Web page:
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JohnnyHumphrey-3892 avatar image
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JohnnyHumphrey-3892 asked JohnnyHumphrey-3892 commented

Which Synapse Connector to use for SQL Server on Azure VM?

We have some SQL Servers on Azure VMs that we would like to use as Synapse sources. The VMs are on an Azure Virtual Network. We use Azure Active Directory for authentication to the database.

The following seem to fall under Azure SQL in the documentation:

  1. Azure SQL Database

  2. Azure SQL Managed Instance

  3. SQL Server on Azure VM

There is also a distinct set of documentation for SQL Server.

When I look in the Synapse documentation under Pipeline and data flow -> How-to guides -> Connectors is see these possible connectors:

  1. Azure SQL Database

  2. Azure SQL Managed Instance

  3. SQL Server

There is no distinct connector listed for SQL Server on Azure VM. When I open up Synapse Studio, go to Manage and try to create a new Linked Service, I am also able to find the same connectors above (one renamed Azure SQL Database Managed Instance), and still nothing like SQL Server on Azure VM or SQL Virtual Machine (another name you can find these under in Azure).

The reason this all makes a difference is that our SQL Servers on Azure VMs are on an Azure Virtual Network, and if they behave like the regular SQL Servers it seems that we will need a self-hosted integration runtime, where as the other Azure SQL types have linked service properties.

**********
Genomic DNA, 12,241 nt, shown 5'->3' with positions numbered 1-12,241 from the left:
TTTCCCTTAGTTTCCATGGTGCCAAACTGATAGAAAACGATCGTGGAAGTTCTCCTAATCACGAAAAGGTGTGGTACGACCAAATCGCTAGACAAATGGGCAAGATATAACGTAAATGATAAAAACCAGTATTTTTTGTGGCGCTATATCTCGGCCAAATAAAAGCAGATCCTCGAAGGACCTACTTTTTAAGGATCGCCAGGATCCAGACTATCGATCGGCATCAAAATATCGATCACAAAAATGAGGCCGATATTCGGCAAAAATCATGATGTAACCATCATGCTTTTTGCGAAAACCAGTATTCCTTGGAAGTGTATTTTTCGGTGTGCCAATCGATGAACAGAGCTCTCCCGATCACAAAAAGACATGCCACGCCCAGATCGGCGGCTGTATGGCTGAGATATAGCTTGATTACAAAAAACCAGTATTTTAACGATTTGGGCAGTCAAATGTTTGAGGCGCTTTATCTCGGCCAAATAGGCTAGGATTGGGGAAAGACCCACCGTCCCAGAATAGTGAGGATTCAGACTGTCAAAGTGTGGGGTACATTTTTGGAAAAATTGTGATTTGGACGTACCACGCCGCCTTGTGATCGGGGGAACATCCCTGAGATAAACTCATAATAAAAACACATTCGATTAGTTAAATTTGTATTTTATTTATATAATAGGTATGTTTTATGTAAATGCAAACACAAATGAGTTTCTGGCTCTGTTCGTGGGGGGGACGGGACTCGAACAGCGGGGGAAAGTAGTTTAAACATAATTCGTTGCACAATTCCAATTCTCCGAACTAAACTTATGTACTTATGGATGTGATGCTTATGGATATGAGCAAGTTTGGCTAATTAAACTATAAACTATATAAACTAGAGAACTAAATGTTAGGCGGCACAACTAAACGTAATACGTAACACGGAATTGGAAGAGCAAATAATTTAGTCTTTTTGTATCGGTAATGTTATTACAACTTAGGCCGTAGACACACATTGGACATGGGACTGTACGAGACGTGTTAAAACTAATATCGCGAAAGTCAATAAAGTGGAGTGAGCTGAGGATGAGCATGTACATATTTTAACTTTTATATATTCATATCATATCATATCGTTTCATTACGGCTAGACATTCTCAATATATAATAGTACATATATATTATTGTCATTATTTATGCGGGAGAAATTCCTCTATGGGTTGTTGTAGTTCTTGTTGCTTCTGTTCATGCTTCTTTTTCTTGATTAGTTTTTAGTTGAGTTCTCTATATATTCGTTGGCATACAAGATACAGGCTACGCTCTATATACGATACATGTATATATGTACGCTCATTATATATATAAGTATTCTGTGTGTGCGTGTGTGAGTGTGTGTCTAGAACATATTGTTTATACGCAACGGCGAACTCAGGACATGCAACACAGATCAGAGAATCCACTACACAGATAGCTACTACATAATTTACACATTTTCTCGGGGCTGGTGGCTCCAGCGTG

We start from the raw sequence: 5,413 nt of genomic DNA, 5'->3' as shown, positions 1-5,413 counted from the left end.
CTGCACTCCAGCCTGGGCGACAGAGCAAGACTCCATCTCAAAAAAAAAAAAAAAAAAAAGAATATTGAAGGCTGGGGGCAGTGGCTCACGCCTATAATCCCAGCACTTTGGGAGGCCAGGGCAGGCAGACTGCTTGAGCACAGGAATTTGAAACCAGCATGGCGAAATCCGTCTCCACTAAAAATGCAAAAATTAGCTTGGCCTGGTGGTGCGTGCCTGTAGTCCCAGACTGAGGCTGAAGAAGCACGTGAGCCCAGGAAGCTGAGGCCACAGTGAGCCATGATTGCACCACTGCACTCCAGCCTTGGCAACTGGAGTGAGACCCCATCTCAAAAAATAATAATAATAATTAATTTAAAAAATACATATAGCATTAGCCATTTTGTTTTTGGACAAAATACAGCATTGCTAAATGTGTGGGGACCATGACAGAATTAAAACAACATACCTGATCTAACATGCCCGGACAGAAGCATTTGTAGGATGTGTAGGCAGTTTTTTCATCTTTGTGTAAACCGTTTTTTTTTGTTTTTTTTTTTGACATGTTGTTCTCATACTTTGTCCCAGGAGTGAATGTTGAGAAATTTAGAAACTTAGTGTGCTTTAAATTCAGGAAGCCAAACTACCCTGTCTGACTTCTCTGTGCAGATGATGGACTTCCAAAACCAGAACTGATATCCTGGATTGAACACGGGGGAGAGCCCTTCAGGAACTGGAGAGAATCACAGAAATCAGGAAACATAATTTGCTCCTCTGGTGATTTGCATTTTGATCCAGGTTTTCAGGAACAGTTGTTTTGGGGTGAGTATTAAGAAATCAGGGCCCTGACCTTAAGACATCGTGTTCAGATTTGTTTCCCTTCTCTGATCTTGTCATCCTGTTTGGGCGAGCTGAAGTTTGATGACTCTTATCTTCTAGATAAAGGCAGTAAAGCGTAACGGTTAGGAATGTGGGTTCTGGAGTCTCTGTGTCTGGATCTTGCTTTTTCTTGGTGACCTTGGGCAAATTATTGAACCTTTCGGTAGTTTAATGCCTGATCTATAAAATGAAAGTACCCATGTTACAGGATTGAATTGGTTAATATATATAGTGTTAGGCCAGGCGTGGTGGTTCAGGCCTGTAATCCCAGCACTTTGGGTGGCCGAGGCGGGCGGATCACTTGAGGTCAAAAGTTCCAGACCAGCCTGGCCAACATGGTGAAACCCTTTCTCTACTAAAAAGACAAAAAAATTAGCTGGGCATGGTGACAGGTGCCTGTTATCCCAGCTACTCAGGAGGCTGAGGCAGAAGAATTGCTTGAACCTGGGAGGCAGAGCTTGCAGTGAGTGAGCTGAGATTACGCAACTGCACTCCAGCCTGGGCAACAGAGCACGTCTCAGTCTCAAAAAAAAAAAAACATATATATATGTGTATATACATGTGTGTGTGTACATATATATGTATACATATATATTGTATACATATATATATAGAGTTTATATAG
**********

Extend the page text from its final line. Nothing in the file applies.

Our questions revolve around:

  1. Which bits of documentation are most useful for trying to set up a Linked Service on a SQL Server on an Azure VM?

  2. Will we need a self-hosted integration runtime, or will we be able to use the Azure IR?

  3. Will the Synapse workspace need to be created with a Managed Virtual Network for this?


One final note that isn't a question really, but something to think about. In testing I tried setting up a Synapse workspace with a Managed Virtual Network, hoping I could just create a peer relationship with the existing Azure Virtual Network. However, the Synapse workspace Managed Virtual Network doesn't show up in my list of VNs, so no joy there. Maybe there are considerations I haven't thought about there, but it seems like that would have been the easiest approach to making the 2 VNs communicate easily.

Thanks,
Johnny










azure-synapse-analyticsazure-sql-virtual-machines
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1 Answer

SamaraSoucy-MSFT avatar image
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SamaraSoucy-MSFT answered JohnnyHumphrey-3892 commented

Running SQL Server on an Azure VM will be much closer to SQL Server on premises than either Azure SQL Databases or Azure SQL Managed Instances, so that is the best documentation to use.

Azure IR is focused on PaaS Services like Azure SQL Databases and is not currently available for VMs. To connect to your IaaS SQL Server VM you will need to use a self-hosted runtime. This does not require a Managed Virtual Network.

We take feedback from the forums back to the product team, but you can also upvote adding peering functionality to Managed Virtual Networks on UserVoice, which is used when prioritizing features: https://feedback.azure.com/forums/270578-data-factory/suggestions/41061697-azure-data-factory-managed-virtual-network-should.

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Thanks for the update and the pointer to the suggestion/vote box.

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